The turbine paid for itself in eight years and saves an average of 66 percent in energy each year. After adding a 2.3 MW community shared solar facility in 2015, Jiminy is now 100 percent powered by renewable energy. The resort has earned overwhelming national green recognition and an NSAA Golden Eagle Award for these sustainability efforts, but Fairbank always interjects that Jiminy first pursued the project because it made good business sense.

Right about the time the turbine was installed, Fairbank’s son joined the company and the Fairbank Group was hatched. Tyler had a senior medical equipment sales position, but was tired of spending months flying around the country and was looking for a new challenge closer to home. Fairbank and partner O’Donnell pitched the idea of Tyler leading a startup, called EOS Ventures, to share Jiminy’s hard-earned renewable energy expertise, and the company would oversee three turbine projects and 10 for solar panels. They would also start an efficient snowmaking gun-equipment company they had developed on-site, and then buy one historic Eastern resort, Cranmore in New Hampshire, and assume management of a second, Bromley in Vermont.

As chairman and CEO, respectively, of the Fairbank Group, the father and son are inseparable, sharing a love of the outdoors, powder, entrepreneurship, and creating an extended family among the workforce. They now find themselves competing successfully in a hyper-competitive climate where the competition to the north includes A-list resorts that are part of the Epic or Ikon mega-pass families, offering multi-resort season passes that are cheaper than what Jiminy can offer its loyal customer base. Meanwhile, they were preparing for a 2020-21 Covid winter with their three resorts in three very different political worlds, with Vermont leading the country in lockdowns, New Hampshire operating at the other end of the spectrum (“Live Free or Die”), and Massachusetts in the middle, though closer to the Green Mountain State. The new challenges never end, and while Jiminy Peak may be pocket-sized compared to the big guys, its 1,150 vertical drop and nine lifts, including a high-speed six-pack, pack a punch—and, more importantly offer a tight family vibe the others can’t match.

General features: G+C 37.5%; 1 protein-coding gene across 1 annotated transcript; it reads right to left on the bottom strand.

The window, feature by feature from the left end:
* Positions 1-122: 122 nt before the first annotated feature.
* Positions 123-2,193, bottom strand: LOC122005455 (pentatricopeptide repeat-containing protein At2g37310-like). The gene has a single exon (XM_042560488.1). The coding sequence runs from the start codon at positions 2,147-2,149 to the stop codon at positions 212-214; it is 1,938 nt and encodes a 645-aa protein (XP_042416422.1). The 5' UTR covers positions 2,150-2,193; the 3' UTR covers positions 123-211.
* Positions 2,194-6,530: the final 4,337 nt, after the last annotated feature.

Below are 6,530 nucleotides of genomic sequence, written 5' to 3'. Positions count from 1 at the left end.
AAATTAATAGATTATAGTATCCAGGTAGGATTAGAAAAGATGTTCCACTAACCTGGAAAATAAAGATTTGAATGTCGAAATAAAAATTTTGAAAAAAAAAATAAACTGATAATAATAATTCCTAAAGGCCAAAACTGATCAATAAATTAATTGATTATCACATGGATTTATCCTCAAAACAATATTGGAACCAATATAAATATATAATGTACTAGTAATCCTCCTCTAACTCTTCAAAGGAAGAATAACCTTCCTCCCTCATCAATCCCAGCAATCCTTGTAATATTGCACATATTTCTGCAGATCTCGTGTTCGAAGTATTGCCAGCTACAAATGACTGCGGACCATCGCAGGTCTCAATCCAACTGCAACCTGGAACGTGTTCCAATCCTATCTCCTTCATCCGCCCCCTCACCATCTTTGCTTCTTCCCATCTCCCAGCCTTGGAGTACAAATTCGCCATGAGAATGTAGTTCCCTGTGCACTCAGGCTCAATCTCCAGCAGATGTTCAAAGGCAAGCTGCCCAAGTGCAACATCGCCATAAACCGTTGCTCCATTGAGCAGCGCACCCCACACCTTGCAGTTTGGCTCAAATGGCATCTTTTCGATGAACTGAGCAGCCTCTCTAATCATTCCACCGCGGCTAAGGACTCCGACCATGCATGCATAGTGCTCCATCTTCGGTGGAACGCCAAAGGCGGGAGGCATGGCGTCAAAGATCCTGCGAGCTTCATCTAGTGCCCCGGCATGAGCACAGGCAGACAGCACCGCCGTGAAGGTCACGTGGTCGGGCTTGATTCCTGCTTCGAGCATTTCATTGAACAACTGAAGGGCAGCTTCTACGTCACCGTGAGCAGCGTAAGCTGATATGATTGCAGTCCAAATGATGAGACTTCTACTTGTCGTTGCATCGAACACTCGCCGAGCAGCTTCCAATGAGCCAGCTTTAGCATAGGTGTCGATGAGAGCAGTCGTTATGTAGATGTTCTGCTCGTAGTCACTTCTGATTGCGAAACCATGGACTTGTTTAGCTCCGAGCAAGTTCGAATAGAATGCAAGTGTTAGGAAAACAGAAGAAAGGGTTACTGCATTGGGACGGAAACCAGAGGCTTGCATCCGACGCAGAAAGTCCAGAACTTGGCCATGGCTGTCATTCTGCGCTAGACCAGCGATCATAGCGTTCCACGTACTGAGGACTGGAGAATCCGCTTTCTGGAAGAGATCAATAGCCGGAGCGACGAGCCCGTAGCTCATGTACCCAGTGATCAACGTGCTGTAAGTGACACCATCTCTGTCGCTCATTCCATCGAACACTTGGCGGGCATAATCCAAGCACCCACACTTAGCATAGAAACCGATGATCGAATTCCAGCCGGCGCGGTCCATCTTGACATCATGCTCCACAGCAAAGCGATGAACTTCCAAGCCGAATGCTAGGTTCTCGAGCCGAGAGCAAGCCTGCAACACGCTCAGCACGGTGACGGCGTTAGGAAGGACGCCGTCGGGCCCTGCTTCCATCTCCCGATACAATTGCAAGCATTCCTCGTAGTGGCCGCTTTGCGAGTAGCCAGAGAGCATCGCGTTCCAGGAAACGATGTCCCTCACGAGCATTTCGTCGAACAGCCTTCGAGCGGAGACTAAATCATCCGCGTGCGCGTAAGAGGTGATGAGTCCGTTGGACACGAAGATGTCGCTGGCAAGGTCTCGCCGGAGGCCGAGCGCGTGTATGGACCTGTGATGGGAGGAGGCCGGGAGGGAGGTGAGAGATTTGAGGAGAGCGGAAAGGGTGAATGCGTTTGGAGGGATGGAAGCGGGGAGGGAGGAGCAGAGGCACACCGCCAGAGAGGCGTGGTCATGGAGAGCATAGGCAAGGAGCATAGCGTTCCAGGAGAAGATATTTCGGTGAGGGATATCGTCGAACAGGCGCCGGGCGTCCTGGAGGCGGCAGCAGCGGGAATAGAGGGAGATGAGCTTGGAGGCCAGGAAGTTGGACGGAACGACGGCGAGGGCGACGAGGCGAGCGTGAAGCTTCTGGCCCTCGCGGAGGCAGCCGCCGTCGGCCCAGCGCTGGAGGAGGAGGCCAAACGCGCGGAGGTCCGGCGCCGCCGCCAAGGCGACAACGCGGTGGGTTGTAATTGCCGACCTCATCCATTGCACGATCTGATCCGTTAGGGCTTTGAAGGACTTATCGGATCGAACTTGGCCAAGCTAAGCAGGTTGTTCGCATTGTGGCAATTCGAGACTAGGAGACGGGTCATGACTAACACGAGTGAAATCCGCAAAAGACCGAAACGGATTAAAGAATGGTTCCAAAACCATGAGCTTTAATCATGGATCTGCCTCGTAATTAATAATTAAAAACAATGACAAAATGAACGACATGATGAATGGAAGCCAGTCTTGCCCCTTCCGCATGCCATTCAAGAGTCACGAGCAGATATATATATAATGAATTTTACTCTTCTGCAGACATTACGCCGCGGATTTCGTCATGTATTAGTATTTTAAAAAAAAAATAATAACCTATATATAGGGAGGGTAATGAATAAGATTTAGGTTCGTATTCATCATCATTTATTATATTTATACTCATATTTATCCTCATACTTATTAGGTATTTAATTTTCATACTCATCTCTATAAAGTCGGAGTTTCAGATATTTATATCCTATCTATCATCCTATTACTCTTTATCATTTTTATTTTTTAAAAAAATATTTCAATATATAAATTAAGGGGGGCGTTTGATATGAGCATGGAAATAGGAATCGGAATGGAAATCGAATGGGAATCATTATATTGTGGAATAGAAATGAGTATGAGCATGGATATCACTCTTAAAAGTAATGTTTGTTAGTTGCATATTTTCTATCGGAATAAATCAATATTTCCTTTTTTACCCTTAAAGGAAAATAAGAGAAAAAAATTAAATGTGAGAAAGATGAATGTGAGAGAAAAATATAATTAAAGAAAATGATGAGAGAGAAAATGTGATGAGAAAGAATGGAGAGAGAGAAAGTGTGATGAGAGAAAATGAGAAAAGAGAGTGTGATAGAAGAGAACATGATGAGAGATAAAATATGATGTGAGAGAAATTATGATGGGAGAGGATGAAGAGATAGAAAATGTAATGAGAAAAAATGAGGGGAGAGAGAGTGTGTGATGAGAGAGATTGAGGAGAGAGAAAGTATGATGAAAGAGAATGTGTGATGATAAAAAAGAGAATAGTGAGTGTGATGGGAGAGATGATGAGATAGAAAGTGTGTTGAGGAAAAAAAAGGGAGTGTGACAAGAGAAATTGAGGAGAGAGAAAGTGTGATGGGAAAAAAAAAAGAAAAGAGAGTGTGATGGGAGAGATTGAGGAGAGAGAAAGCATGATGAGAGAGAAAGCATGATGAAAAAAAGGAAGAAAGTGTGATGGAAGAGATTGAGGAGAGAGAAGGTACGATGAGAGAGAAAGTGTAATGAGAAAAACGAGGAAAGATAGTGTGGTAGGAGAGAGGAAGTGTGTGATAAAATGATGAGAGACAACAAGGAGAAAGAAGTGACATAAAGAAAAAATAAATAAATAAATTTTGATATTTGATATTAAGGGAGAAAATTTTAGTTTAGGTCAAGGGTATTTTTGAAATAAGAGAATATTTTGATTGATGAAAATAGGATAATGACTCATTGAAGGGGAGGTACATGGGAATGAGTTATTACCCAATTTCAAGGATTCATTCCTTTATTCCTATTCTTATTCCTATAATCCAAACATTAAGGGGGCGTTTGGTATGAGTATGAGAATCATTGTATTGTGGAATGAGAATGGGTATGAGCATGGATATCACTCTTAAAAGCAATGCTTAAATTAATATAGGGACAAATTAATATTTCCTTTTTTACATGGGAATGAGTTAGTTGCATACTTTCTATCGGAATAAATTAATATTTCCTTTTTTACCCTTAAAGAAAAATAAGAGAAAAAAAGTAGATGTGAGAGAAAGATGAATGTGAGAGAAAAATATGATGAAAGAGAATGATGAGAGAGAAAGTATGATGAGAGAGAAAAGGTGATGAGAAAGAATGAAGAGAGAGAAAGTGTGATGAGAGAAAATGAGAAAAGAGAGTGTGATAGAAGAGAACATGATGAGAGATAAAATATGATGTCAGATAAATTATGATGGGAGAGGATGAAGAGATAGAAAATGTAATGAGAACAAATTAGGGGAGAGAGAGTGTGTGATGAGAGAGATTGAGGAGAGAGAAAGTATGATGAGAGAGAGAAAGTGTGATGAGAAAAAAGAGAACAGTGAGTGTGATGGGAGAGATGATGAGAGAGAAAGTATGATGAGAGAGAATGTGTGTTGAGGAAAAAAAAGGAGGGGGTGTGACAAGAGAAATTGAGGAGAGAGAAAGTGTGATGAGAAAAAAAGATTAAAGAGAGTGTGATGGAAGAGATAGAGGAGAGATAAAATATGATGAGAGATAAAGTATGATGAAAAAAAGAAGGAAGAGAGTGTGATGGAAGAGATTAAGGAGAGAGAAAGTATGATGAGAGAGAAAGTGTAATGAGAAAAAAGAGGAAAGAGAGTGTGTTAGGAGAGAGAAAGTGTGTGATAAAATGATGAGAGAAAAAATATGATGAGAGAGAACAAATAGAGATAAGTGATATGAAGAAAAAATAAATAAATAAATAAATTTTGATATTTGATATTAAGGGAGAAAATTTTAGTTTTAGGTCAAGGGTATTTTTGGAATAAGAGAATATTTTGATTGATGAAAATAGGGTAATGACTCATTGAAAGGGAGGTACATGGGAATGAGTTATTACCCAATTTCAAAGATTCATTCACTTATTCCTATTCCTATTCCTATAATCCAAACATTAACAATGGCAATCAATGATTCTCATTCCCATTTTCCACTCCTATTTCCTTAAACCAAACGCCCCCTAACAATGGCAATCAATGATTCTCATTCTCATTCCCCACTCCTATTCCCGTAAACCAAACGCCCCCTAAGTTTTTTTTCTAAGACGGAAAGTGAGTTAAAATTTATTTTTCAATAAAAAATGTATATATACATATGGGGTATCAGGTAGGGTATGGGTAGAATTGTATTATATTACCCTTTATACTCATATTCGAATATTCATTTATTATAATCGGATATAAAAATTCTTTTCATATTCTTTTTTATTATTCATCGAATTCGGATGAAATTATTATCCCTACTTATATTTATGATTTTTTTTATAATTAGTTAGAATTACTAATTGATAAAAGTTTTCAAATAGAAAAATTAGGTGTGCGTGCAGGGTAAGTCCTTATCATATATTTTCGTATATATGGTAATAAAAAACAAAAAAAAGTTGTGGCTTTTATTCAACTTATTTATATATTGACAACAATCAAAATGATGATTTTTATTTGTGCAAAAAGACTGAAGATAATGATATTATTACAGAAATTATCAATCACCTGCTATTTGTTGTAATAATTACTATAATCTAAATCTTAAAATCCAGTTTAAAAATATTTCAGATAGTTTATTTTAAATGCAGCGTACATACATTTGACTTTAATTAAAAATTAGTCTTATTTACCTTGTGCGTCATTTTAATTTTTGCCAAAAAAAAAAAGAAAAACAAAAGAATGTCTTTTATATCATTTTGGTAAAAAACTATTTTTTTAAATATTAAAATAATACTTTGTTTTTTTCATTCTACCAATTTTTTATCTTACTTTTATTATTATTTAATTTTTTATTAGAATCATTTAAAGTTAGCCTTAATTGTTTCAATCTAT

Even as Fairbank starts dreaming of shorter work days, he keeps thinking up new ideas. He and his wife of 12 years, Vicki, have purchased a summer home on Lake Winnipesaukee in New Hampshire, and Brian immediately set out to buy his first boat. When he saw the huge gap in knowledge between taking a written boat-pilot-certification test and the actual hands-on operation of navigating the lake, he saw a corollary ski resort challenge with running a ski lift. Bullwheel Productions was born, and it now trains staff at some 50 resorts, having just added two Aspen areas.

“Never in my life,” reflects Fairbank, “did I think all this would wind up in the Hall of Fame.”

Career accomplishments

Born: Feb. 12, 1946, Jamestown, N.Y.

1966: PSIA certified instructor and examiner from 1971-1986.

1969: Recruited to Jiminy Peak at age 23 by the Crane Paper Co. (of stationary fame) to manage the then-tiny resort.

1985: Purchases a controlling interest in Jiminy with Joe O’Donnell.

1990-2004: Member of NSAA board, chairman from 2000-2002.

2003-present: Member of U.S. Ski and Snowboard Hall of Fame board

2005: Wins Sherman Adams Award.

2007: Makes international sustainability headlines with the installation of the “Zephyr” wind turbine.

2008: Launches EOS Ventures with son Tyler and creates Fairbank Group, LLC.

2010-11: Fairbank Group buys Cranmore, N.H, and assumes management of Bromley, Vt.

2012: Launches Bullwheel Productions, LLC.

2015: Launches Snowgun Technologies, LLC.

2017: Receives NSAA’s greatest honor, the Lifetime Achievement Award.